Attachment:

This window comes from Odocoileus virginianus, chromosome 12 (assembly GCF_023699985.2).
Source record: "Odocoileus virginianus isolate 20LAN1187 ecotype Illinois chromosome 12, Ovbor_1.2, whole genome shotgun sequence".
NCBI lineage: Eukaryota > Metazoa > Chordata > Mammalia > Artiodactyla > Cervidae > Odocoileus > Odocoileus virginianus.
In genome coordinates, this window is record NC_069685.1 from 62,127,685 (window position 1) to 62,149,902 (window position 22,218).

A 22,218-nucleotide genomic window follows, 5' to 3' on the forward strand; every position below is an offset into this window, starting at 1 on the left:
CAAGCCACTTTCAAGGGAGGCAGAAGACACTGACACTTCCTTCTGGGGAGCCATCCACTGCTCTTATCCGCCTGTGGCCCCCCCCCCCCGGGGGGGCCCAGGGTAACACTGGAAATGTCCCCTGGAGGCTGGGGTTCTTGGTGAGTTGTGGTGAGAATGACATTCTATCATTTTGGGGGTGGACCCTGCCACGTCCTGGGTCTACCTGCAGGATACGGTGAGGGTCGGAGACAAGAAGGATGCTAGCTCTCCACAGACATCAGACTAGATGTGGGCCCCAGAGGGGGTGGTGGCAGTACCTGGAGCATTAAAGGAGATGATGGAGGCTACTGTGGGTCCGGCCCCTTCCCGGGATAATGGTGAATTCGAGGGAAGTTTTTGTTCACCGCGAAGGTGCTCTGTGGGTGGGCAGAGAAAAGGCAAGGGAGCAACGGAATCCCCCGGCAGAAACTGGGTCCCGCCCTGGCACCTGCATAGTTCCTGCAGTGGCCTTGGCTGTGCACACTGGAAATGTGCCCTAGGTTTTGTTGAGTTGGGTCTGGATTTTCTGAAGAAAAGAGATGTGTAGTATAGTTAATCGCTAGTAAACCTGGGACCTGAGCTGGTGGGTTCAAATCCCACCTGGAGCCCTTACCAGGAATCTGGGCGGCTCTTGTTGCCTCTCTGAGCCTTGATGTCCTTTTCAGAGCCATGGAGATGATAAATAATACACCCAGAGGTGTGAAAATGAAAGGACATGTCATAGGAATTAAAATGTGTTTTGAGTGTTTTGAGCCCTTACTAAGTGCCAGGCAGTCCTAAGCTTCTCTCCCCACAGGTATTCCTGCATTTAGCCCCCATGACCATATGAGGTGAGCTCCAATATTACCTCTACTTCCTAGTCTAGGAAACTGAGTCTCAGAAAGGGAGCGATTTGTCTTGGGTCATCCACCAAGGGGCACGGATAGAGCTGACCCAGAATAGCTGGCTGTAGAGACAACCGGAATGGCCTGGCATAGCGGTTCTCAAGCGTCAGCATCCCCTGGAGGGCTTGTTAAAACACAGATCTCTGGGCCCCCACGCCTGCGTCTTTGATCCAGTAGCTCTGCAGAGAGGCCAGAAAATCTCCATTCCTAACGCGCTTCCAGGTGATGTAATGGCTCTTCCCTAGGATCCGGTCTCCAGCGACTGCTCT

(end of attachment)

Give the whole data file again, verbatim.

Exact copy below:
This window comes from Odocoileus virginianus, chromosome 12 (assembly GCF_023699985.2).
Source record: "Odocoileus virginianus isolate 20LAN1187 ecotype Illinois chromosome 12, Ovbor_1.2, whole genome shotgun sequence".
NCBI lineage: Eukaryota > Metazoa > Chordata > Mammalia > Artiodactyla > Cervidae > Odocoileus > Odocoileus virginianus.
In genome coordinates, this window is record NC_069685.1 from 62,127,685 (window position 1) to 62,149,902 (window position 22,218).

A 22,218-nucleotide genomic window follows, 5' to 3' on the forward strand; every position below is an offset into this window, starting at 1 on the left:
CAAGCCACTTTCAAGGGAGGCAGAAGACACTGACACTTCCTTCTGGGGAGCCATCCACTGCTCTTATCCGCCTGTGGCCCCCCCCCCCCGGGGGGGCCCAGGGTAACACTGGAAATGTCCCCTGGAGGCTGGGGTTCTTGGTGAGTTGTGGTGAGAATGACATTCTATCATTTTGGGGGTGGACCCTGCCACGTCCTGGGTCTACCTGCAGGATACGGTGAGGGTCGGAGACAAGAAGGATGCTAGCTCTCCACAGACATCAGACTAGATGTGGGCCCCAGAGGGGGTGGTGGCAGTACCTGGAGCATTAAAGGAGATGATGGAGGCTACTGTGGGTCCGGCCCCTTCCCGGGATAATGGTGAATTCGAGGGAAGTTTTTGTTCACCGCGAAGGTGCTCTGTGGGTGGGCAGAGAAAAGGCAAGGGAGCAACGGAATCCCCCGGCAGAAACTGGGTCCCGCCCTGGCACCTGCATAGTTCCTGCAGTGGCCTTGGCTGTGCACACTGGAAATGTGCCCTAGGTTTTGTTGAGTTGGGTCTGGATTTTCTGAAGAAAAGAGATGTGTAGTATAGTTAATCGCTAGTAAACCTGGGACCTGAGCTGGTGGGTTCAAATCCCACCTGGAGCCCTTACCAGGAATCTGGGCGGCTCTTGTTGCCTCTCTGAGCCTTGATGTCCTTTTCAGAGCCATGGAGATGATAAATAATACACCCAGAGGTGTGAAAATGAAAGGACATGTCATAGGAATTAAAATGTGTTTTGAGTGTTTTGAGCCCTTACTAAGTGCCAGGCAGTCCTAAGCTTCTCTCCCCACAGGTATTCCTGCATTTAGCCCCCATGACCATATGAGGTGAGCTCCAATATTACCTCTACTTCCTAGTCTAGGAAACTGAGTCTCAGAAAGGGAGCGATTTGTCTTGGGTCATCCACCAAGGGGCACGGATAGAGCTGACCCAGAATAGCTGGCTGTAGAGACAACCGGAATGGCCTGGCATAGCGGTTCTCAAGCGTCAGCATCCCCTGGAGGGCTTGTTAAAACACAGATCTCTGGGCCCCCACGCCTGCGTCTTTGATCCAGTAGCTCTGCAGAGAGGCCAGAAAATCTCCATTCCTAACGCGCTTCCAGGTGATGTAATGGCTCTTCCCTAGGATCCGGTCTCCAGCGACTGCTCT